The Work

The identification of a global phenomenon of sacred postures and a scientific exploration of the effect of their use in a ritual context is the heart of the work of the Cuyamungue Institute. The implications of these findings are staggering.

"From our earliest history as humans, medicine women and shamans around the world understood how to establish and maintain a relationship with the world of spirit. By combining their knowledge with our highly evolved left-brain thinking, it is possible to create a bridge to a new future for humanity..."

Laura Lee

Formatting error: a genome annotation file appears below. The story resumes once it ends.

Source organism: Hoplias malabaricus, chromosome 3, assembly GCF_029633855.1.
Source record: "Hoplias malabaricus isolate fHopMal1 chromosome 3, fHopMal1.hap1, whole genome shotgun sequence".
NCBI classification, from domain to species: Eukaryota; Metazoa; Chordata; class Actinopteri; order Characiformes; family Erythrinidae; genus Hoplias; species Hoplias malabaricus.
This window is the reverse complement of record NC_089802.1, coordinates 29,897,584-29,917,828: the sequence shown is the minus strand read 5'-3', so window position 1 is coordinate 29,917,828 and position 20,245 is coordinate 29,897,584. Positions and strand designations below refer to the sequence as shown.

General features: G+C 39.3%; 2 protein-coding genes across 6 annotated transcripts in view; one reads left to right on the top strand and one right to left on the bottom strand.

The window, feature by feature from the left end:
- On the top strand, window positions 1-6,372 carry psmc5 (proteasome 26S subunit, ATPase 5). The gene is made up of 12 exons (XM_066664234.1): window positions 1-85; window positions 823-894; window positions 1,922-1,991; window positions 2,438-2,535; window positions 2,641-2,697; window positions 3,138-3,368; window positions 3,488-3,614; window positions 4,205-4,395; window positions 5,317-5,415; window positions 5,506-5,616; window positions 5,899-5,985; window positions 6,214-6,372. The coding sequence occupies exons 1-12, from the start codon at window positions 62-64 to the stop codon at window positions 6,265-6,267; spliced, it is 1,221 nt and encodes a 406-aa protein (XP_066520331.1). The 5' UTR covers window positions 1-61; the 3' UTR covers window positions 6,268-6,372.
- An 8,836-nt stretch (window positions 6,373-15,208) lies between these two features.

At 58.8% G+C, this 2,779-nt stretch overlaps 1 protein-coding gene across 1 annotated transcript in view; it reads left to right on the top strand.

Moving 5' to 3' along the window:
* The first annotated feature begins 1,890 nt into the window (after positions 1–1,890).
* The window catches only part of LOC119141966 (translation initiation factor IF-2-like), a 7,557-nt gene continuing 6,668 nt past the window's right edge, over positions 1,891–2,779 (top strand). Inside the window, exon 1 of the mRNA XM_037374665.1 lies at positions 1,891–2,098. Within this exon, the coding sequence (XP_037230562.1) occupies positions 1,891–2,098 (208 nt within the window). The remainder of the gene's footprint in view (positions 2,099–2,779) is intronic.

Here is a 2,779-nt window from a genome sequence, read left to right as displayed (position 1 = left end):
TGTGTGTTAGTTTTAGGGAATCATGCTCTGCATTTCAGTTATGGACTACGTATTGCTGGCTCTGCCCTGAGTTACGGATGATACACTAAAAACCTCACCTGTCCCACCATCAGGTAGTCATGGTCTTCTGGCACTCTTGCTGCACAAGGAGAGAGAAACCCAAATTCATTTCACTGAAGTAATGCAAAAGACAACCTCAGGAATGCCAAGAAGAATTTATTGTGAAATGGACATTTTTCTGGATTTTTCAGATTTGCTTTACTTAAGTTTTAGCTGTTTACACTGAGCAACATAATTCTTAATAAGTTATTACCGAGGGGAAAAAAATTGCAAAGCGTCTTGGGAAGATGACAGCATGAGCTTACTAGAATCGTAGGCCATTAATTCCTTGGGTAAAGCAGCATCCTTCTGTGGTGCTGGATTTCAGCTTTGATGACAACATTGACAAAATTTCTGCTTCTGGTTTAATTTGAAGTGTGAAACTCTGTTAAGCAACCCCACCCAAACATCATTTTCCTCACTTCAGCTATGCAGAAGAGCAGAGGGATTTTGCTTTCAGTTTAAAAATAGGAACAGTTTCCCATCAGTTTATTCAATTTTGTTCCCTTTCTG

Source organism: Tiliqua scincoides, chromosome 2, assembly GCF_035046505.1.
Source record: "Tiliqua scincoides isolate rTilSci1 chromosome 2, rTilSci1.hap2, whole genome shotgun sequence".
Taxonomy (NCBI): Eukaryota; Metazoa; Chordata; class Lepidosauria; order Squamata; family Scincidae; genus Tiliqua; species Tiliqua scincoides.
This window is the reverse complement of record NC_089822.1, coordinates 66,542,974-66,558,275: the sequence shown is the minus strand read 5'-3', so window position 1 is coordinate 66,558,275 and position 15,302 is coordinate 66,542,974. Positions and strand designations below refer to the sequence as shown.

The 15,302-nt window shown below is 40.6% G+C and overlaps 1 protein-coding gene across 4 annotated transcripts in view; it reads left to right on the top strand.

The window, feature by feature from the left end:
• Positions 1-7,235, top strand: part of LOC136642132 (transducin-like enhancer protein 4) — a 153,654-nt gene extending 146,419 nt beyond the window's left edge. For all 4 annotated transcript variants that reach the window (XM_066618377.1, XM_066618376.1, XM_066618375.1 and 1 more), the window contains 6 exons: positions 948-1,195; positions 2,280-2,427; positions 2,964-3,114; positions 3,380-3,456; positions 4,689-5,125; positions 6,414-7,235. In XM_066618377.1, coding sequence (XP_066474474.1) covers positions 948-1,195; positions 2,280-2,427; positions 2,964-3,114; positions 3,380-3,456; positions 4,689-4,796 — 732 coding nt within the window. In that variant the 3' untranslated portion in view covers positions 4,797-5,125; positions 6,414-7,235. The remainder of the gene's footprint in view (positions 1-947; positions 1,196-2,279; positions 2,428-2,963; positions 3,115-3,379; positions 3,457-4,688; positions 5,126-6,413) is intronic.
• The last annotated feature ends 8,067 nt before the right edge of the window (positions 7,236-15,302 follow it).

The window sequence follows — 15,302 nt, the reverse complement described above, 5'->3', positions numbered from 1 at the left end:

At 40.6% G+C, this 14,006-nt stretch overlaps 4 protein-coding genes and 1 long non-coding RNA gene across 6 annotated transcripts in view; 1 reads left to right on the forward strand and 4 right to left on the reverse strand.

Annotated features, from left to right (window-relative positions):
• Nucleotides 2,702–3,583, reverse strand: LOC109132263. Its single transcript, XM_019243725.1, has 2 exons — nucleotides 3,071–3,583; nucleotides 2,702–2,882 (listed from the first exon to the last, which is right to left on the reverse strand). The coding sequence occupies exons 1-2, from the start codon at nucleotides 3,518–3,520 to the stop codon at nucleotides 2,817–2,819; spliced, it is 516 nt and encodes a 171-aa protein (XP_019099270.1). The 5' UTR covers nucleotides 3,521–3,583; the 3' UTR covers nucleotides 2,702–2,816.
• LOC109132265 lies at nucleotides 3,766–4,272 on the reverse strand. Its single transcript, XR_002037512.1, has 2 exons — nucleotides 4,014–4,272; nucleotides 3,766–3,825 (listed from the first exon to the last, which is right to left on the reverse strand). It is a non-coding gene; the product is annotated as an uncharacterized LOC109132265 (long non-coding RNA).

For nearly three decades, Felicitas Goodman’s research revived a tradition—at least 36,000 years old—that uses the capacity of the human nervous system to alter its functioning very precisely in order to enter expanded or non-ordinary states of consciousness. Using a collection of ritual body postures from the artwork of hunter-gatherer and horticultural people as a doorway to the world of spirit, this state known as ecstatic trance is achieved through a relatively simple, safe, and teachable method. It is evidence of the amazing durability of these sacred postures that groups of urbanized and technologically sophisticated women and men can assume the same body positions shown in the artwork of Paleolithic fishermen or Uzbekistani shamans and find themselves journeying into non-ordinary states of consciousness, presumably in ways similar to these unknown ancestors.